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Reformation of Indian Head First Nation Band gets member approval

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The Indian Head First Nation Band, which was disbanded in the wake of the formation of the Qalipu First Nation Band, is being reformed due to a strong interest.

That’s according to Tianna Butler, one of the organizers of a public meeting on Thursday for anyone interested in the reformation that had 58 adults in attendance.

The meeting was open to residents of Stephenville Crossing, Mattis Point and Stephenville.

Butler said in addition to those in attendance they had a number of emails and calls from people who couldn’t attend but want to be part of the band.

At the meeting a vote was taken on reforming the band and the vote was unanimous, with no objections to moving forward.

Butler said planning has been ongoing for some time now and she got interested after returning to the area from Fort McMurray in 2016.

She was interested in the Mi’kmaq cultural revival movement and got a job as a band support officer at No’kmaq Village (Flat Bay).

She said seeing the types of programs they are involved with and the void of such programs that the Indian Head First Nation Band used to be involved with, she spoke with Hayward Young and they decided to work towards the re-establishment of the band.

Butler grew up in Stephenville Crossing and now resides in Stephenville.

“This is the time as we’re hearing a lot of frustrations from people who feel they are not getting a chance to voice what they need,” she said. “There are people who feel their identity is being taken away and they want education and cultural programming back.”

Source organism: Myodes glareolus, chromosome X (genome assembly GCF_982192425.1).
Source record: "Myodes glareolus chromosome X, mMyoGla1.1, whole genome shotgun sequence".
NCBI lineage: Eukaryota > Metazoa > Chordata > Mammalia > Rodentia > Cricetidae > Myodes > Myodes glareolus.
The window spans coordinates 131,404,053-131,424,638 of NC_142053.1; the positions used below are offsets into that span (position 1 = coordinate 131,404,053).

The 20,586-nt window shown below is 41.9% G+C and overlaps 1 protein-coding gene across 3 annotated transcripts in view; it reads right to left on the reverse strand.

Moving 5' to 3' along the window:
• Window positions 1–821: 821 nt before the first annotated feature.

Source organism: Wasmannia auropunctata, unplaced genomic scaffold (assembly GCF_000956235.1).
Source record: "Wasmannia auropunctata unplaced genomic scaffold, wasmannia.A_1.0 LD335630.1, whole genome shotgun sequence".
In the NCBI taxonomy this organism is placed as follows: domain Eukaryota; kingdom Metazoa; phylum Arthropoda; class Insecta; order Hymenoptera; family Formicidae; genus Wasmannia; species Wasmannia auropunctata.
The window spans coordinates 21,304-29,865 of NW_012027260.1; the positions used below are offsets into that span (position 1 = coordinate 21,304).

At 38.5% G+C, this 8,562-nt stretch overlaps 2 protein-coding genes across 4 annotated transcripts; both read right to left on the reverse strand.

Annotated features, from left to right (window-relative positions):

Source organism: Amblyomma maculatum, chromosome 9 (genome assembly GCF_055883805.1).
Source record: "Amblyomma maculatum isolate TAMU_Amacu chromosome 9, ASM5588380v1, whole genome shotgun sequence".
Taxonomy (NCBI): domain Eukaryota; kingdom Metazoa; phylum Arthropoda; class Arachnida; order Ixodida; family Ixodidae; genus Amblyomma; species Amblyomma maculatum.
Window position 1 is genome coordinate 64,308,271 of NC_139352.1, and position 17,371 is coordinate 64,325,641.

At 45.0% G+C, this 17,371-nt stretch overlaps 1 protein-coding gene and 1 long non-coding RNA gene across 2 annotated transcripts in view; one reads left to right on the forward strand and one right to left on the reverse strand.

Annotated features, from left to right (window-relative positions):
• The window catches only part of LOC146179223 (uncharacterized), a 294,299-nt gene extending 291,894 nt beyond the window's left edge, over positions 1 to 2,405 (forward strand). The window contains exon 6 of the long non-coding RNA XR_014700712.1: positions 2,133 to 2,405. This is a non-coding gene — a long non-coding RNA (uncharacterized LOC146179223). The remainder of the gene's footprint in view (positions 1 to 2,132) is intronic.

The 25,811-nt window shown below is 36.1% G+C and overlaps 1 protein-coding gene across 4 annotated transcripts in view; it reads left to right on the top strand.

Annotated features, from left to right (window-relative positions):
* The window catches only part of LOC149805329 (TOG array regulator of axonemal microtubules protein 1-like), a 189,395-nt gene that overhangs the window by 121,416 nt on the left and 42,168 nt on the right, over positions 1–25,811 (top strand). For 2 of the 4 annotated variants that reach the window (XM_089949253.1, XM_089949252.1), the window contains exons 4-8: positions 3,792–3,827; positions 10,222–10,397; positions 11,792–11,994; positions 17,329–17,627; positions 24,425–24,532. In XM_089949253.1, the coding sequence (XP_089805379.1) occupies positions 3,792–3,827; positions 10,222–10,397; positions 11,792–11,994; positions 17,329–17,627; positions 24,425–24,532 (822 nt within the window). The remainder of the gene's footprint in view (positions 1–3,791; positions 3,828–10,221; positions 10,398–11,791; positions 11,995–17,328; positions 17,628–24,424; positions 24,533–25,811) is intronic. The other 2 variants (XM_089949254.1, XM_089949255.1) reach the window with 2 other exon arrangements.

She said what organizers want a grassroots movement in place so people are being heard, listened to and programs are being implemented to help them in their daily lives.

“Our communities and families are being divided. It’s time for us to come together as a people and be heard,” Butler said.

She said they now have a meeting planned for 7 p.m. on Feb. 8 with the intentions of electing an interim council. The location will be announced once they have it nailed down.

The interim council will be in place for a one-year period with a mandate from the members that night as organizers are determined this will be community driven and the council will only do what its members wants it to do.

About the proposed re-established Indian Head Band Council:

A non-status council representing Mi’kmaq people of Stephenville, Stephenville Crossing and Mattis Point.

Members don’t have to be a status member of another band.

Open to everyone who meets the Mi’kmaq membership criteria.

Council will review former bylaws, constitution and membership criteria during interim year.

At the end of the interim year, an election will take place for a council serving a three-year period.

Intention is to approach funding agencies for programming.

Council will seek ways to unite its people, grow its communities and encourage a sense of pride in identity as Mi’kmaq people.

Source: Tianna Butler

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